Now is also a good time to create a table where we can store the incoming data. Here is an example of the table I created. Feel free to modify it to fit your needs.

CREATE TABLE [dbo].[FactStockValue](
[StockValueKey] [int] IDENTITY(1,1) NOT NULL,
[DateKey] [int] NULL,
[StockSymbol] [varchar](5) NULL,
[OpenAmount] [money] NULL,
[HighAmount] [money] NULL,
[LowAmount] [money] NULL,
[CloseAmount] [money] NULL,
[Volume] [int] NULL,
[AdjustedCloseAmount] [money] NULL,
([StockValueKey] ASC)

Instead of storing just the date value, I convert the date to a smart key value which can then join to a date dimension table. Feel free to skip this step and store just the date if you like.

Now let’s hop back into the SSIS package and add a Data Flow Task. Within the Data Flow Task, add a Flat File Source and create a new connection that points to the local csv file. Since the csv file doesn’t include the stock symbol, I added a Derived Column transform to specify the symbol we are processing.

derived column

Next, I added a Data Conversion transform to convert Date to a database date [DT_DBDATE] which was needed to do a lookup on my date dimension table, and to convert the stock symbol value from unicode to string [DT_STR].

data conversion

In my example, I am doing a date lookup on a date dimension table to get a DateKey value. Finally, end with an OLE DB Destination which points to the destination table. Run the package and verify that it works.

data flow success

Check the destination table and verify that everything looks correct.

table results

Now that we have a way to retrieve and store stock data values, we can use it on dashboards and reports!

stock value chart

Posted in SSIS | Tagged: , | 5 Comments »

Cleansing Data Through SSIS with DQS

Posted by jeffprom on January 13, 2015

While Data Quality Services (DQS) takes some time to build up an effective knowledge base through manual data review, there are times when it sure would be handy to use SSIS. This is only recommended when you need quick results and are feeling pretty good about your knowledge base or are perhaps using an external knowledge base through reference data. Should you decide to cleanse data through SSIS using DQS, it’s important to note that it can export some quality control metrics such as Status and Confidence score with the final data which can later be used to review the results and make final decisions. So let’s take a look at using the DQS Cleansing transform in SSIS.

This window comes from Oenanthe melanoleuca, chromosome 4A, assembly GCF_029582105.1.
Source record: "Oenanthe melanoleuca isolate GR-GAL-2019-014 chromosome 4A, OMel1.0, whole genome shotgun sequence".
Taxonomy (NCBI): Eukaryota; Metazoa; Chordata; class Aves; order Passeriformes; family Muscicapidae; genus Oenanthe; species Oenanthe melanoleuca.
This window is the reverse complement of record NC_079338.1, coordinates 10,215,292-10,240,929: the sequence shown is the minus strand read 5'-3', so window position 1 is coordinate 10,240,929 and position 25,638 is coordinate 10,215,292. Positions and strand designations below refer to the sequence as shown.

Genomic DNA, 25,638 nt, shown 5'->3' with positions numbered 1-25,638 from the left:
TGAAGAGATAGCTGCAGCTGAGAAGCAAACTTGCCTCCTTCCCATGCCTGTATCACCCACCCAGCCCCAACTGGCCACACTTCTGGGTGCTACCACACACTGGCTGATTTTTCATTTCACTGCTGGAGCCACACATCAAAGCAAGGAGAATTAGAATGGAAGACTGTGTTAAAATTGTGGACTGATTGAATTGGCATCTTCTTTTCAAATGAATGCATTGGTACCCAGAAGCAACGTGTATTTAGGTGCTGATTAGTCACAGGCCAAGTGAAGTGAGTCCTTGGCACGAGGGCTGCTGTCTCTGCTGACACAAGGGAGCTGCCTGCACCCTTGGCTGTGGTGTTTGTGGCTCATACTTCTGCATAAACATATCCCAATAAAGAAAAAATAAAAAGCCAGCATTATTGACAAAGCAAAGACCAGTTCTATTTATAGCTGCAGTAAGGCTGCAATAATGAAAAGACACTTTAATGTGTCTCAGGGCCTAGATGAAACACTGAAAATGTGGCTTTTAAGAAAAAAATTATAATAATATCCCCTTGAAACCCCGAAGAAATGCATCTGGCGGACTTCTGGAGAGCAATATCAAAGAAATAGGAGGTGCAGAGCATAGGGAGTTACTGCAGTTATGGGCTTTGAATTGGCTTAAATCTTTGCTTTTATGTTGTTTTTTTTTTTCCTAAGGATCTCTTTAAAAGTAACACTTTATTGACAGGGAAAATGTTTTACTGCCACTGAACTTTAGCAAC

In this example, I created a basic SSIS package with one Data Flow. I selected an Excel Source and pointed it to a file that has some data to be cleansed. In my example I am going to send in some bad addresses and attempt to cleanse them using Melissa Data. To learn more about the Melissa Data Address Check add-in and reference data in general, view my other blog post here.

Create a new package, add a Data Flow Task, and then add a DQS Cleansing transform object.

dqs cleansing transform setup

Click on the New button next to the Data quality connection manager to setup a new connection to an instance of DQS and then select a knowledge base.

dqs cleansing transform setup with connection

Click on the mappings tab. Here you will map input columns from your data source to the domains on the knowledge base.

dqs cleansing transform with mappings

If you would like to see additional columns on the final results such as the Confidence score and the Reason then click on the Advanced tab.

dql cleansing transform advanced tab

When finished, click OK and test it out. In my example I am just going to a Union All object as my destination for demo purposes but I can still see the resulting cleansed data through the Data Viewer.

dqs cleansing results from transform

As you can see from the results, two addresses were corrected, two had suggestions, and one failed to be cleansed. We could get fancy and split up the results based on the Status values. Corrected ones may be considered ready to ship. Auto Suggest records may want to be reviewed, and the New ones would need to be reviewed since it was not found in the knowledge base.

Using the DQS Cleansing transform in SSIS is useful but doesn’t eliminate the need to review the final cleansed results. Cleansing data through SSIS is dependent on the quality of the underlying knowledge base but does provide a quick and efficient way to do an initial data cleanse. The resulting cleansed data can then be evaluated using the Status, Reason and Confidence score values. Once the data has been processed and reviewed, only then should it be considered cleansed and ‘ready for use’.

Posted in DQS, SSIS | Tagged: , , | Leave a Comment »

Cleansing Address Data With Data Quality Services (DQS) and Melissa Data

Posted by jeffprom on January 9, 2015

In this post I will show how to cleanse address data using Microsoft Data Quality Services (DQS) and Melissa Data as a reference data service. First, you need to make sure you have a working installation of DQS. If you don’t, you can view my other post here that walks you through installing DQS. Once DQS has been installed, you will need to visit the Microsoft Azure Marketplace website and subscribe to the Melissa Data Address Check service. When I wrote this post, you could get 1,000 addresses cleansed per month for free. This is useful for testing or if you have a small set of data to be cleansed. Select the desired service level/amount from the list and click the Sign-Up button. You will now have a subscription added to your account.